Energy dissipation due to viscous properties allows veins to resist deformation with a frequeney or velocity-dependent mechanism (Silver et al., 2003). Although viscous behavior of veins was identified a long time ago (Alexander, 1963; Anliker et al., 1971; Nippa et al., 1971), no works have quantified viscosity and/or evaluated its meaning in relation to the physiology of veins. In this work, we postúlate that this apparent "energetic disadvantage" (energy loss) could contribute to damping, during haemodynamic overloads (Armentano et al., 2006).

Vein viscosity was higher in the peripheral segments (Table II). The differences in viscosity could not be determined by the experimental conditions, since they were the same for all the segments, but they could depend on the structural differences among the veins. The higher viscosity in the peripheral segments could be important in the response to acute overloads and in haemodynamic control. The slow D change in peripheral veins could reduce acute volume variations, and henee, the fall in the cardiac filling. Moreover, since this mechanism depends on the intrinsic properties of the vein wall, it could be a first response to avoid haemodynamic disturbances related to postural changes.

Wall viscosity determines WD, so its contribution to veins physiology and wall protection should be analyzed in energetic terms. Up to now, veins were not considered as structures with a high capacity to dissipate energy during physiological conditions. However, this work evidenced that veins have a high-energy dissipation capability. This could be a functional advantage that allows the venous system to bear and respond adequately to acute overloads. During postural changes, veins work conditions are rapidly modified and WD could be important in preventing wall damage during load changes. Additionally, high WD in peripheral veins could determine a rapid attenuation of waves that travel towards the heart (i.e. during walking).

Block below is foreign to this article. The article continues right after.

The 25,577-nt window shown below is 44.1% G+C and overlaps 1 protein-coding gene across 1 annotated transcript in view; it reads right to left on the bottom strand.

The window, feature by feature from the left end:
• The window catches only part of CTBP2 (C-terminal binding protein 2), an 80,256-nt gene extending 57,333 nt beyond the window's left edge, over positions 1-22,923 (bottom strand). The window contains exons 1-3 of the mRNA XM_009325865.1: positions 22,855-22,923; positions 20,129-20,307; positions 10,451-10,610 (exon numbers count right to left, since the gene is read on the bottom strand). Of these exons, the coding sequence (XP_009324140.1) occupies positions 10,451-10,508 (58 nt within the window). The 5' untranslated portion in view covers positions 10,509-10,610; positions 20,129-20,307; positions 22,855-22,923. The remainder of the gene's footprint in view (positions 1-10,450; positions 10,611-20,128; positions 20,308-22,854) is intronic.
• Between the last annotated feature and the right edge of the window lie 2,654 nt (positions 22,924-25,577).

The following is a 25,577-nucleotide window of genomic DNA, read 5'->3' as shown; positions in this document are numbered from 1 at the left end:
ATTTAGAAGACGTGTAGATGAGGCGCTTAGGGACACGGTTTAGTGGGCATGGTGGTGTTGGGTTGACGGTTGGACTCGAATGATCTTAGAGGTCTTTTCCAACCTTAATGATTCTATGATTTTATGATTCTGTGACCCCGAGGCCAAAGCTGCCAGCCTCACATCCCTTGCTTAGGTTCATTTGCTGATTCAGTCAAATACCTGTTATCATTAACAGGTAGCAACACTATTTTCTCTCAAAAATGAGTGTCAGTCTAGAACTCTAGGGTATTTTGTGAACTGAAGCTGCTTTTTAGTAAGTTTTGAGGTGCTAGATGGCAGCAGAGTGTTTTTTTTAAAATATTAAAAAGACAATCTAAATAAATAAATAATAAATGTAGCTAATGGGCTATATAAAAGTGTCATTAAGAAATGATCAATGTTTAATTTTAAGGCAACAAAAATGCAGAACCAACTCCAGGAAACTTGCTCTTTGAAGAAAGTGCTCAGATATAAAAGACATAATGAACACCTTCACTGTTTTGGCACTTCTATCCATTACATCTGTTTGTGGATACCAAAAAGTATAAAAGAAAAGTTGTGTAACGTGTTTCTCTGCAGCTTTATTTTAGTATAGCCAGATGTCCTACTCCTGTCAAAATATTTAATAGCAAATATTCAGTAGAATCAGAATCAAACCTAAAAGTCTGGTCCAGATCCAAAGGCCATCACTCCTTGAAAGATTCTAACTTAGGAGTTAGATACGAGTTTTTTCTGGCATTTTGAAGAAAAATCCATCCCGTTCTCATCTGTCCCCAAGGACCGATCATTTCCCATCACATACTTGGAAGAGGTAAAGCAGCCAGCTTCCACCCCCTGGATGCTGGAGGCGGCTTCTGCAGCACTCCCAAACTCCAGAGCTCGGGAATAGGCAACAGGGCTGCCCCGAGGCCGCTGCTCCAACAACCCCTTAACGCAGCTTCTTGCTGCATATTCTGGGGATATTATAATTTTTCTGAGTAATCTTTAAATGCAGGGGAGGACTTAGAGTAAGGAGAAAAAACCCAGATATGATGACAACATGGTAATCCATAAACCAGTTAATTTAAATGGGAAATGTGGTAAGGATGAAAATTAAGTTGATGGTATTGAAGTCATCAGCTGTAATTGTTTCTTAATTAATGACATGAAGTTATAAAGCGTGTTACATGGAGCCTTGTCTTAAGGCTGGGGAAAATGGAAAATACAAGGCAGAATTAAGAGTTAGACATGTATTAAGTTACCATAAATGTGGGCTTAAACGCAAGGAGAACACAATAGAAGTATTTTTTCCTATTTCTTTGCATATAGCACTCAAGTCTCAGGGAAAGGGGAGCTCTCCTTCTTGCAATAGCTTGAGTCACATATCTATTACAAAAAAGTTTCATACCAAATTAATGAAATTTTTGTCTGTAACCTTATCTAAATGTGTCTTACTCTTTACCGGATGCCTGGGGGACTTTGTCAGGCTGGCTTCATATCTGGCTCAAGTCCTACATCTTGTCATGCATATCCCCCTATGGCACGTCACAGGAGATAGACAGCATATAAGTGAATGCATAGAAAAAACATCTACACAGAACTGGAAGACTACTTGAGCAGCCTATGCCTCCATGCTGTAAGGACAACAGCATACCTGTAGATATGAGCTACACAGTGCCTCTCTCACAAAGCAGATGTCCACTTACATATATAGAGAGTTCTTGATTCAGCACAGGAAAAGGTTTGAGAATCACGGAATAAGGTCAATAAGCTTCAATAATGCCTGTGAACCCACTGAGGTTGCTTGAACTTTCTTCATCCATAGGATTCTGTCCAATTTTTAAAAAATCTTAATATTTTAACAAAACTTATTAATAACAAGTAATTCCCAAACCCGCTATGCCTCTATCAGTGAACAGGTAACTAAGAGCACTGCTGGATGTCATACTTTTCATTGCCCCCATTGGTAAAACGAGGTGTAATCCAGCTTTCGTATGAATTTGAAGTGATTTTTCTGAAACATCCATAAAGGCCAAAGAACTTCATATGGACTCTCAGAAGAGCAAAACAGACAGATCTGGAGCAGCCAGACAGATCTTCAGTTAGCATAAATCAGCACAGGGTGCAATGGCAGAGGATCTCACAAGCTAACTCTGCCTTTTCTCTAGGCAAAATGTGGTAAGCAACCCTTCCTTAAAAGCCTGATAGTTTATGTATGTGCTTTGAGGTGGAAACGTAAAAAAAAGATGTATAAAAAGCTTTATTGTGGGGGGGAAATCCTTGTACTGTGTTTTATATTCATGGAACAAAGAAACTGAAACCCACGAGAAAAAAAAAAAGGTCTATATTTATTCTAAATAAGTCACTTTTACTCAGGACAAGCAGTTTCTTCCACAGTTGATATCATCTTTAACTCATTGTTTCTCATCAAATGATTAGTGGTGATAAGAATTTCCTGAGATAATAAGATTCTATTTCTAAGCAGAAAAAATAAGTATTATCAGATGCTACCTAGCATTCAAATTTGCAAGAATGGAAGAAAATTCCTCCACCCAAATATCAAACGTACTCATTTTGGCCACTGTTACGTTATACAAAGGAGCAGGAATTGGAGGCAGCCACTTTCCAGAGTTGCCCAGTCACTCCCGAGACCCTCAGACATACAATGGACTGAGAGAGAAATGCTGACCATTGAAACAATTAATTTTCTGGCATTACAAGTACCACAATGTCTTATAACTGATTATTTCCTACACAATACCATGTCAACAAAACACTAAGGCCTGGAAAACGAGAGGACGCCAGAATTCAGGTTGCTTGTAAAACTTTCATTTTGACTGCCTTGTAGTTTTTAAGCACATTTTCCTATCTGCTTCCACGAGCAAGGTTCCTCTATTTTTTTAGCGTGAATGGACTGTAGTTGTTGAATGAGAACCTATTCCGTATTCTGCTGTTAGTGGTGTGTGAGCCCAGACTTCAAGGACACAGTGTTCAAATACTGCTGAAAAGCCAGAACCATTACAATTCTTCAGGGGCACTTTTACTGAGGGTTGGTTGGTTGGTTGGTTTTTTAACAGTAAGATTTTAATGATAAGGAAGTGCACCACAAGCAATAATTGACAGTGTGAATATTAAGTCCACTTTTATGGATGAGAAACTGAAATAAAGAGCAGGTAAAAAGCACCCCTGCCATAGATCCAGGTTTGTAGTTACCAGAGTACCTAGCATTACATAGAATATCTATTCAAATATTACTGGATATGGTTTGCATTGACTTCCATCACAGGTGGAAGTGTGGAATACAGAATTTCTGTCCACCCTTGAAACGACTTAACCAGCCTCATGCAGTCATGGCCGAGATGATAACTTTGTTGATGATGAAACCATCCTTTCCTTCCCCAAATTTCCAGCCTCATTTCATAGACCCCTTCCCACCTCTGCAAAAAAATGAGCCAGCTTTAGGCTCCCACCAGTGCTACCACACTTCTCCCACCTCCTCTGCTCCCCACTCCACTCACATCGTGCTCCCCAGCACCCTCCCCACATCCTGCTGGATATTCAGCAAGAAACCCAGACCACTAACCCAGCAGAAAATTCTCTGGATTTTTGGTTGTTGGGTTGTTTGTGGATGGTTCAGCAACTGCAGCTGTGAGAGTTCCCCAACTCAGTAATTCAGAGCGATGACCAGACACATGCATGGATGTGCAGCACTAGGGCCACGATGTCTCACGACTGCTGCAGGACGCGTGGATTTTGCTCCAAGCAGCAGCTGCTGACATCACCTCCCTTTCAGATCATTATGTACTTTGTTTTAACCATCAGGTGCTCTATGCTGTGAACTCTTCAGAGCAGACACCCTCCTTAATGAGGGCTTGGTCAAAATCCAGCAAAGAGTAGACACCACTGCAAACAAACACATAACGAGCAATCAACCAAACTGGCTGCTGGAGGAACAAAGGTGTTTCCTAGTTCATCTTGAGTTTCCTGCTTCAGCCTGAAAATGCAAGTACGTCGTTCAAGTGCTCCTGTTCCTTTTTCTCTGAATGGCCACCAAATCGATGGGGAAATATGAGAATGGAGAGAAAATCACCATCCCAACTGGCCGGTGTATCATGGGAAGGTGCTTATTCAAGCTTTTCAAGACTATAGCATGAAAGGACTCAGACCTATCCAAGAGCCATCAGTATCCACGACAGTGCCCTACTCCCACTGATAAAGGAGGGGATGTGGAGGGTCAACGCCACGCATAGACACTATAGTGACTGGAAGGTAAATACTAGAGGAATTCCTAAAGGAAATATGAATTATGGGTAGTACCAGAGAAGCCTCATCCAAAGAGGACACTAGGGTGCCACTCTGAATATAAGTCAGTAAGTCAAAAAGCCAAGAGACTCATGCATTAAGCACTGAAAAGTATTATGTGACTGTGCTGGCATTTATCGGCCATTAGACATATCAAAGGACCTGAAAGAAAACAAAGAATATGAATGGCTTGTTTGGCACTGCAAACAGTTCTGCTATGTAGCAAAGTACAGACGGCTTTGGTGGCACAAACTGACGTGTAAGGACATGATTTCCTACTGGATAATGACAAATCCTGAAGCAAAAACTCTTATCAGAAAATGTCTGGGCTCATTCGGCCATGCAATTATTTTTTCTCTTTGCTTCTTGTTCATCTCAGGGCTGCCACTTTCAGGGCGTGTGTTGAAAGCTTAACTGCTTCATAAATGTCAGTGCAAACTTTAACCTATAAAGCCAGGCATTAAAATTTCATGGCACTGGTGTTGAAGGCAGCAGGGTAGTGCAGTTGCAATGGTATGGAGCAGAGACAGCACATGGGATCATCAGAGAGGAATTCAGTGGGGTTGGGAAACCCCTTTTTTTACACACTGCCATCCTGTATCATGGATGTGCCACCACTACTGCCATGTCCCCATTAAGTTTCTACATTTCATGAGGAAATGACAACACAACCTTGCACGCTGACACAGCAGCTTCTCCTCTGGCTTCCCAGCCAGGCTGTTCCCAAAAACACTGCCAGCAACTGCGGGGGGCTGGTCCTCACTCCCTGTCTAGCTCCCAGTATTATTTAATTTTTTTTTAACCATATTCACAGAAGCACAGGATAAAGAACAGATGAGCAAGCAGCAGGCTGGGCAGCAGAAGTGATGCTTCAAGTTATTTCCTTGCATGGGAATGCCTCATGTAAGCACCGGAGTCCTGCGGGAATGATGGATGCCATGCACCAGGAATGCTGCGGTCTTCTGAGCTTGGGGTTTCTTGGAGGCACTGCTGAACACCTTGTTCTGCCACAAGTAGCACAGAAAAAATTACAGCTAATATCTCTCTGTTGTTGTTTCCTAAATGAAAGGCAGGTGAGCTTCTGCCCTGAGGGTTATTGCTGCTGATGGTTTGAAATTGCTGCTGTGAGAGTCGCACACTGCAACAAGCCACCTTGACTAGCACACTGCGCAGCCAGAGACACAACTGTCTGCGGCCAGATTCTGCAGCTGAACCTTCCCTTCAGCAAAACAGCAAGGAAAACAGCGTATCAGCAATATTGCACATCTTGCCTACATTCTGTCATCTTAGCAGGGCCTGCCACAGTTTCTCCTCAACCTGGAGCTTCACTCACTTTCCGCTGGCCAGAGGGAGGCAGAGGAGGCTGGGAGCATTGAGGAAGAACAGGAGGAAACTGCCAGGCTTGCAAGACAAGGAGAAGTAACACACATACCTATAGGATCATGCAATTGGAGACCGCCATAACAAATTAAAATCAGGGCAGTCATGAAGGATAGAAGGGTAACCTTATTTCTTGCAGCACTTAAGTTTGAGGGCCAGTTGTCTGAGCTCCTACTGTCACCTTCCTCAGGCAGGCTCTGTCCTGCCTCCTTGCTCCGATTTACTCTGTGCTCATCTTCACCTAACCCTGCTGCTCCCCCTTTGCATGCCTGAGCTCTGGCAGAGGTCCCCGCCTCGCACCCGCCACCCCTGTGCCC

Vein wall dumping capability

The reduction of ξ at high P levéis (Table III) suggests that the passive venous capability to protect itself is reduced during volume and/or P overloads. In previous works, similar results were found when evaluating arteries submitted to passive acute volume and/or P overloads (Bia et al., 2004). But, it remains to be elucidated, if the veins' smooth muscle regulates the x, keeping the wall protected during haemodynamic overloads, as has been described with arteries (Armentano et al., 2006).

Despite the regional differences in WSt and WD, there were no differences in veins ξ. Henee, to withstand dissimilar loads, veins have different biomechanical and energetic properties, but the x capability would be a constant in the venous system, as we proposed for arteries (Bia et al., 2005). (Table III).

Final remarks

In this work the biomechanical behavior of different veins was evaluated, analyzing the instantaneous P-D relationship. The veins' dynamic biomechanical properties, energetics and damping were characterized and compared. We found regional differences in the biomechanical parameters and energetics, but damping was similar among veins.

Considering our results, it could be a physiological mechanism that depend on veins wall dynamics and contributes to the veins' response to haemodynamic changes, keeping the wall protected against high-frequeney vibrations. Since the proposed mechanism would depend on the intrinsic properties of the venous wall, it could be considered a continuous regulator of the venous return and a first response to haemodynamic disturbances.

ACKNOWLEDGMENTS

This work was performed under a cooperation agreement between the Universidad de la República and the Universidad Favaloro, and was partially supported by PE.DE.CI.BA (Uruguay). The authors acknowledge the contribution of Elbio Agote.

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Corresponding Author: Prof. Daniel Bia Santana. Departamento de Fisiología. Facultad de Medicina. Universidad de la República. General Flores 2125. PC: 11800. Montevideo, Uruguay. Phone: (0598-2) 924-3414. Fax: (0598-2) 924-0395. E-mail: dbia@fmed.edu.uy.

Received: July 31, 2006. Accepted: April 2, 2007.